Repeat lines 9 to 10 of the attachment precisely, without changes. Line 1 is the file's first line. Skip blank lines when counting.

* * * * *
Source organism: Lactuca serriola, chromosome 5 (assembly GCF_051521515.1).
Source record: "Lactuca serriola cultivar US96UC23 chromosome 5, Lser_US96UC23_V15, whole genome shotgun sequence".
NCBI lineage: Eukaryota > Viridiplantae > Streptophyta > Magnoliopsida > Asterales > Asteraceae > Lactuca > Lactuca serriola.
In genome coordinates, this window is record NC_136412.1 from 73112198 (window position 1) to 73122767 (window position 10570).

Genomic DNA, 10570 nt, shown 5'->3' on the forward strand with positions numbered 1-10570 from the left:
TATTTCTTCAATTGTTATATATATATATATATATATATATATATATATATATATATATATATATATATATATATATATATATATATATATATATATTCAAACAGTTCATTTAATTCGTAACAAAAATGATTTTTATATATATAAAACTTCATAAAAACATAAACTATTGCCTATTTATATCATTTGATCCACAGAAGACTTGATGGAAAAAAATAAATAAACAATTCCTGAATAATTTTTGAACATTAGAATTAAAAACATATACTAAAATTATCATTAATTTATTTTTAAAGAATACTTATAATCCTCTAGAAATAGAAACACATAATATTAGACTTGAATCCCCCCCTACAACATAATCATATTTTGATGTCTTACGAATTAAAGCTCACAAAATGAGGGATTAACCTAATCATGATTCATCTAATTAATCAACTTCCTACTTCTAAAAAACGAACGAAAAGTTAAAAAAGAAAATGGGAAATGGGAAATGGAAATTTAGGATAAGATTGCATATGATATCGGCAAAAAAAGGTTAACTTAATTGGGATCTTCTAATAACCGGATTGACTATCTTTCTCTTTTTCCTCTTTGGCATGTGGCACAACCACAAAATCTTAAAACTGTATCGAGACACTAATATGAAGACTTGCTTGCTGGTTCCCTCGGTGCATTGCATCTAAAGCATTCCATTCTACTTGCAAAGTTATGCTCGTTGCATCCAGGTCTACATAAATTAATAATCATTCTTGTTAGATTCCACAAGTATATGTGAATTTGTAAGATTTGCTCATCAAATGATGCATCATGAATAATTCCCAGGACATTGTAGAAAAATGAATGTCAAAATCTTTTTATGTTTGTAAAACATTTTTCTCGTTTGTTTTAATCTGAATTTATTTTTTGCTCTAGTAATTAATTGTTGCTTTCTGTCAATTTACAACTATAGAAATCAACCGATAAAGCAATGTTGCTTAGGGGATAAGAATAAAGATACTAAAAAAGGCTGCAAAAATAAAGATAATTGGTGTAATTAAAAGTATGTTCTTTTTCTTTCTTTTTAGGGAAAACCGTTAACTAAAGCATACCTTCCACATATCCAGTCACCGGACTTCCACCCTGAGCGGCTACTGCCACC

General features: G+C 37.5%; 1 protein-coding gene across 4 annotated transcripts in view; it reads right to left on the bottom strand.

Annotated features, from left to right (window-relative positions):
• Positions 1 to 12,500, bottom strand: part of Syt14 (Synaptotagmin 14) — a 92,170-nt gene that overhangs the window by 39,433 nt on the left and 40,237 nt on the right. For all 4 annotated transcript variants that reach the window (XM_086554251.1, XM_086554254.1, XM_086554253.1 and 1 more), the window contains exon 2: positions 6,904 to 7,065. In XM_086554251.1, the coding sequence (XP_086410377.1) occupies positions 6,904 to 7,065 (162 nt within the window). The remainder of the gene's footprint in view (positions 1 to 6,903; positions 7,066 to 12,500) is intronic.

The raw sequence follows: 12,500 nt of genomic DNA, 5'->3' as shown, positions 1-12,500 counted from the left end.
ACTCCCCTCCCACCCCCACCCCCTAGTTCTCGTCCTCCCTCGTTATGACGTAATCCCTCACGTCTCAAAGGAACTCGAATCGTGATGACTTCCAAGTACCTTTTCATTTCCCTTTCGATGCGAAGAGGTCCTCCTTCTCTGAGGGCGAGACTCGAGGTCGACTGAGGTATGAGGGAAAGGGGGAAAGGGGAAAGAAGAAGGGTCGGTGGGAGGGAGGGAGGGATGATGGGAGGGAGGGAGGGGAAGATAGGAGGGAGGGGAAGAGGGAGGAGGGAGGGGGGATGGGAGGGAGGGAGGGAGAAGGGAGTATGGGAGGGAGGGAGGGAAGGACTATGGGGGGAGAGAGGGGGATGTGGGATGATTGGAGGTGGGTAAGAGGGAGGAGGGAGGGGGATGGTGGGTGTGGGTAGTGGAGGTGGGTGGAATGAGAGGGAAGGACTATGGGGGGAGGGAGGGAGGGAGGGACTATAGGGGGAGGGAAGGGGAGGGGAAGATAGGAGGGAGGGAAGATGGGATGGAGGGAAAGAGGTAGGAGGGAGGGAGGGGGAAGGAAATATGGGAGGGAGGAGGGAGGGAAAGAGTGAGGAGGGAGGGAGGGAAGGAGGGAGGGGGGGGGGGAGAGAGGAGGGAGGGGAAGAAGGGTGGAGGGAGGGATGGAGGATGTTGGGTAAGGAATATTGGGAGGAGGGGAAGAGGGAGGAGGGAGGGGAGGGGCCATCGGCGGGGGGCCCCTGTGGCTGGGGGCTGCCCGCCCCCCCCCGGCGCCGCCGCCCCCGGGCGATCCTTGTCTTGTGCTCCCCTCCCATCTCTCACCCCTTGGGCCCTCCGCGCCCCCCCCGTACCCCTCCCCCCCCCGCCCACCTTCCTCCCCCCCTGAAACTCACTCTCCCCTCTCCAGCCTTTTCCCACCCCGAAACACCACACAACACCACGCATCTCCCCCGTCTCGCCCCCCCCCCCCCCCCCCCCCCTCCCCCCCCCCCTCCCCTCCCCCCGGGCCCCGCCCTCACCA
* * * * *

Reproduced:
• Positions 1 to 12,500, bottom strand: part of Syt14 (Synaptotagmin 14) — a 92,170-nt gene that overhangs the window by 39,433 nt on the left and 40,237 nt on the right. For all 4 annotated transcript variants that reach the window (XM_086554251.1, XM_086554254.1, XM_086554253.1 and 1 more), the window contains exon 2: positions 6,904 to 7,065. In XM_086554251.1, the coding sequence (XP_086410377.1) occupies positions 6,904 to 7,065 (162 nt within the window). The remainder of the gene's footprint in view (positions 1 to 6,903; positions 7,066 to 12,500) is intronic.

The raw sequence follows: 12,500 nt of genomic DNA, 5'->3' as shown, positions 1-12,500 counted from the left end.